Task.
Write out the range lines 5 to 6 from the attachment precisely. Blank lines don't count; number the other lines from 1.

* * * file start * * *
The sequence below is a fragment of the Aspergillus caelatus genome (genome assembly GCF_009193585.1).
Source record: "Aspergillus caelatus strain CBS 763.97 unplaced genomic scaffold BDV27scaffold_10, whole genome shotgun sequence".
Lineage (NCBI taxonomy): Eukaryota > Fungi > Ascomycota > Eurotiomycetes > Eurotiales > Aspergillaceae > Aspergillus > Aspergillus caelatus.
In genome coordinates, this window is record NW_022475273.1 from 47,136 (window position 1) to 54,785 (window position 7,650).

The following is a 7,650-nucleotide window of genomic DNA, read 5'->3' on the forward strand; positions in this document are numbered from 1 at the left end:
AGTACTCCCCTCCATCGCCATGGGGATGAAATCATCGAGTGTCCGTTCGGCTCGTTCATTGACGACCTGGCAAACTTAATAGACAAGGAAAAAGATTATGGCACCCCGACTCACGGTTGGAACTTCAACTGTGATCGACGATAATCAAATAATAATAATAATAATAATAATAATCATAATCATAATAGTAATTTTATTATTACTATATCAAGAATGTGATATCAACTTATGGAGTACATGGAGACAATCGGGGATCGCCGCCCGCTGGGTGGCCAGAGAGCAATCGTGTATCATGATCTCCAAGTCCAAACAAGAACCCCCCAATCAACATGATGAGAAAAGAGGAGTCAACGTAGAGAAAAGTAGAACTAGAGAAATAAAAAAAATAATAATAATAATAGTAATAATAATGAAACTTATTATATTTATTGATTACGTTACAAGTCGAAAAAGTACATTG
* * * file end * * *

The following is a 7,650-nucleotide window of genomic DNA, read 5'->3' on the forward strand; positions in this document are numbered from 1 at the left end:
AGTACTCCCCTCCATCGCCATGGGGATGAAATCATCGAGTGTCCGTTCGGCTCGTTCATTGACGACCTGGCAAACTTAATAGACAAGGAAAAAGATTATGGCACCCCGACTCACGGTTGGAACTTCAACTGTGATCGACGATAATCAAATAATAATAATAATAATAATAATAATCATAATCATAATAGTAATTTTATTATTACTATATCAAGAATGTGATATCAACTTATGGAGTACATGGAGACAATCGGGGATCGCCGCCCGCTGGGTGGCCAGAGAGCAATCGTGTATCATGATCTCCAAGTCCAAACAAGAACCCCCCAATCAACATGATGAGAAAAGAGGAGTCAACGTAGAGAAAAGTAGAACTAGAGAAATAAAAAAAATAATAATAATAATAGTAATAATAATGAAACTTATTATATTTATTGATTACGTTACAAGTCGAAAAAGTACATTG